To guide this work the Landmark employed the architect Philip Jebb, who has a particular understanding and knowledge of this period of early Georgian architecture. He was working at the same time on another early 18th century Landmark, The Library at Stevenstone in Devon. The main contractors were T. Couzens and Sons, with Chichester Cathedral Workshops providing new stonework.
Into the first category falls the work to the outside of the house. The walls were covered with a coat of stucco, which was decayed and had to be removed. When this had been done, it was found that not only were there a number of good rubbed brick details but that the joints or pointing of the brickwork were carefully `scored' as well, a technique used in the 17th and 18th centuries to give the impression of very fine work. The implication of this, together with the fact that the stone quoins were not prepared for it in the usual way, was that the building had not originally been covered with stucco at all, as might be expected in Palladian architecture, but was of plain brick. A coat of plaster had only been added at an unknown later date. For this reason the stucco was not replaced.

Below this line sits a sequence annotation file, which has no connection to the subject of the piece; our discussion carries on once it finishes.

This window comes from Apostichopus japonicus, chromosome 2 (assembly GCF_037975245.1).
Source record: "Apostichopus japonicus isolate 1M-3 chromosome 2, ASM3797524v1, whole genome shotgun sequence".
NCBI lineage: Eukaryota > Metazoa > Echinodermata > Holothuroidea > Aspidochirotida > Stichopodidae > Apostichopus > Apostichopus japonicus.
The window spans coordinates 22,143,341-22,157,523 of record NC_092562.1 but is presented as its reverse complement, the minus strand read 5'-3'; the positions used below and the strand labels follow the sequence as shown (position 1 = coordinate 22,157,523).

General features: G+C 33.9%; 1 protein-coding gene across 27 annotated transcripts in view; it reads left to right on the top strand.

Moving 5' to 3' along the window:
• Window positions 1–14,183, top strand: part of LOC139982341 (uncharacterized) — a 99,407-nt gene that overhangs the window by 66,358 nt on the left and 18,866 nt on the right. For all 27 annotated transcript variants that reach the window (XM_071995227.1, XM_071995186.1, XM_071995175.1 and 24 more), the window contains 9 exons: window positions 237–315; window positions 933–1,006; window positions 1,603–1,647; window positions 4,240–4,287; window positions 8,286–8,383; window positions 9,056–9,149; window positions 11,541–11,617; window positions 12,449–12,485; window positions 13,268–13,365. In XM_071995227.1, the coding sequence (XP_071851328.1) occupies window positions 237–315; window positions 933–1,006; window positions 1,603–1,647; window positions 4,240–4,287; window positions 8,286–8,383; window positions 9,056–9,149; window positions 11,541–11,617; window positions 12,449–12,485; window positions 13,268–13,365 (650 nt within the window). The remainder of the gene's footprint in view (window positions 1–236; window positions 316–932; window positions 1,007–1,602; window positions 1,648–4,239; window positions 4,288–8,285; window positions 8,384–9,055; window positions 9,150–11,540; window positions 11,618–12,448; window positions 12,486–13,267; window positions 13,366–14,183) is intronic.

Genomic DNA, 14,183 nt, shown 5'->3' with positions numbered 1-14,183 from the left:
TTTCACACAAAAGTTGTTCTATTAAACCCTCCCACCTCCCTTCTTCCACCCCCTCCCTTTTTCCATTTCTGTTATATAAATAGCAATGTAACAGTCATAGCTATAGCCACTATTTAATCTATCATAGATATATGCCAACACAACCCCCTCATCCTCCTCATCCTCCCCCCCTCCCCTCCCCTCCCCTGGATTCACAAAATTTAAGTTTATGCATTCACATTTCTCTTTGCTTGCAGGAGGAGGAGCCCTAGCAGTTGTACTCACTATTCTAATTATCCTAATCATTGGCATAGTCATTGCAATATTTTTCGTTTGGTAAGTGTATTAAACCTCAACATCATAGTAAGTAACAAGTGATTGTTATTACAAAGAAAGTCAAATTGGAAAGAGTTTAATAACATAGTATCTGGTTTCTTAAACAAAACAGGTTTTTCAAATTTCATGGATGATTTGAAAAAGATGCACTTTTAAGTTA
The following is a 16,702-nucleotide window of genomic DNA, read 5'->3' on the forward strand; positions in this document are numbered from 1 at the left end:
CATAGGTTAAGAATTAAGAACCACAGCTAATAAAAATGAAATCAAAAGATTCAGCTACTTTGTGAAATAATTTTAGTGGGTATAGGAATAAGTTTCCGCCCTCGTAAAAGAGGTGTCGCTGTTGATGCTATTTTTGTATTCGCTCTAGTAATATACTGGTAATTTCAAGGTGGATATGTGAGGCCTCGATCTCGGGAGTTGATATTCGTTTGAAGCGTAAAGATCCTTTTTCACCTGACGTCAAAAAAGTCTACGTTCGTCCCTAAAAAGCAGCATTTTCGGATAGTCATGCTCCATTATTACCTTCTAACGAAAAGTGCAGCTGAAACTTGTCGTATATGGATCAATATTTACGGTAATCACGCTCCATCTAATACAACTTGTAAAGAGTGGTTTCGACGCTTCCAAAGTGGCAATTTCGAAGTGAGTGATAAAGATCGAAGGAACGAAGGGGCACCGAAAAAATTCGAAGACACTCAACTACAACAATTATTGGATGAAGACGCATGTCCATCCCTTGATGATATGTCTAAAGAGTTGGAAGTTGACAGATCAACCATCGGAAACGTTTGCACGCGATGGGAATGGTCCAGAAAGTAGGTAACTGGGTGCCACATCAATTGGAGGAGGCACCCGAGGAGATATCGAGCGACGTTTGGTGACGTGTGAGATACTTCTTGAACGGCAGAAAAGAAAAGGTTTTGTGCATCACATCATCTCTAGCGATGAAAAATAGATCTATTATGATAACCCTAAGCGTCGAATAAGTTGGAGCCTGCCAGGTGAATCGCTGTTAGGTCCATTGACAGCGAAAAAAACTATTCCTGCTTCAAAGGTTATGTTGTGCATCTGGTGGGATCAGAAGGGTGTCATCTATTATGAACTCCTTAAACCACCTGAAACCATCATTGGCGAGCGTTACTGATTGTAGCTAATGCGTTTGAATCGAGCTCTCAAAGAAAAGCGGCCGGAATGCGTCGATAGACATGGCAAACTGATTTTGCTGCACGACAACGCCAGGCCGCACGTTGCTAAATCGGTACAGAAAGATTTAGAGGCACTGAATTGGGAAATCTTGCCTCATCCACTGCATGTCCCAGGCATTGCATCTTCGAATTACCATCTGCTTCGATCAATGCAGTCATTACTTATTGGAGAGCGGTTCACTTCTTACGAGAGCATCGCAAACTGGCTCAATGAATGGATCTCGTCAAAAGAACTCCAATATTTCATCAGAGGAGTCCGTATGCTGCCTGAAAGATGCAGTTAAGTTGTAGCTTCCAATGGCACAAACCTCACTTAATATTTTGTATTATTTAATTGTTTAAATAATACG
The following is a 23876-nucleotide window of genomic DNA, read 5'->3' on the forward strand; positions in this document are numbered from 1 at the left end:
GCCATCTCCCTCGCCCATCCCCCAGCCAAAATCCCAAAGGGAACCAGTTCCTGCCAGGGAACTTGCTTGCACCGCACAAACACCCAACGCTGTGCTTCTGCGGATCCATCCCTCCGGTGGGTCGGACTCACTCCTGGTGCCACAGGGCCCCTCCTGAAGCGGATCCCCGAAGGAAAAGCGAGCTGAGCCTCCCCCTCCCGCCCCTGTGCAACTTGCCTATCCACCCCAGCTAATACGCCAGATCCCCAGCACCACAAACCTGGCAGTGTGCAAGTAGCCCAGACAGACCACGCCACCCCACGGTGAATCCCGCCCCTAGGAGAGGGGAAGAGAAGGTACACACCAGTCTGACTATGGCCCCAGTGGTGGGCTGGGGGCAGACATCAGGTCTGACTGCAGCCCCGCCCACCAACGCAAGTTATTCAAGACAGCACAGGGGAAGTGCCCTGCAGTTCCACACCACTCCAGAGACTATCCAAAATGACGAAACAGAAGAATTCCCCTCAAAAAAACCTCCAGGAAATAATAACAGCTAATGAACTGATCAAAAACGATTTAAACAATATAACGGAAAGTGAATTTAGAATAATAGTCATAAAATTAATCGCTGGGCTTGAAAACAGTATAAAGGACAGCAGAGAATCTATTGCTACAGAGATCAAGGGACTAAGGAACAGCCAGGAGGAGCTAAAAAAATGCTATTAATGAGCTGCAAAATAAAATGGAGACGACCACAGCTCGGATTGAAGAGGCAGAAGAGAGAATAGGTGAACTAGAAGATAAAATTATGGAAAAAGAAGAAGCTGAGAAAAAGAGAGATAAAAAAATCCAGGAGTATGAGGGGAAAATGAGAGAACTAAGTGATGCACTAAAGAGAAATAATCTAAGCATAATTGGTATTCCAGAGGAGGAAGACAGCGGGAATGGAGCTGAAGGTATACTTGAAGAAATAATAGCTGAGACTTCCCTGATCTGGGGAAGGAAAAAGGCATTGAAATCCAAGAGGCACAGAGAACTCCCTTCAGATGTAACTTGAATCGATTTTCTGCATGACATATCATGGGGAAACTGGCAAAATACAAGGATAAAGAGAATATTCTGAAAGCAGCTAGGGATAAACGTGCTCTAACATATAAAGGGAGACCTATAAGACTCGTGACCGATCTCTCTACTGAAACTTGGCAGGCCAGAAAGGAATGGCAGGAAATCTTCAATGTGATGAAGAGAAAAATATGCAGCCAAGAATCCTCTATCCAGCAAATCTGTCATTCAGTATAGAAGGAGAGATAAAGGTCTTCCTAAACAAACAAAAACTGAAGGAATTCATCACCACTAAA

From the proportions of the building it seemed likely that the gables were intended to appear like pediments, by means of a moulded eaves cornice, linked by a main horizontal cornice. These have been reconstructed in a contemporary style, after reference to similar buildings. In the space inside the pediment, the tympanum, rectangular windows had been inserted to light the attic bedrooms at both ends of the building. If there had been windows there they were more likely to have been round and were reinstated accordingly.
The cill of the window on the front with the `Gibbs' surround had been cut away to make it deeper. A new stone cill was fitted, at the original height. On the east elevation, the window on the first floor at the back of the bed recess was found to have been cut into the brickwork, showing it to be a later insertion. It made more sense of the recess to brick it up again.
Inside Fox Hall the work of reinstatement continued in the main room. The plasterwork of the ceiling was in good condition, only one section needing to be renewed. It was in need of cleaning, regilding and decorating, however, all of which was carefully carried out by John Dives. The colours of the room as a whole are those that might have been used in the early 18th century. No traces of the actual wall covering survived, but fragments of backing showed that it had originally been fabric. The silk brocade with which they are now hung came from the Gainsborough Silk Mills at Sudbury in Suffolk.
There was evidence for a dado rail, and this has been replaced, the detail being copied from the main chamber in the Chichester Council House. The same building provided a source for the new fireplace surround, carved in the Chichester Cathedral workshops from a French stone called Lepine, an exact copy in size as well as form.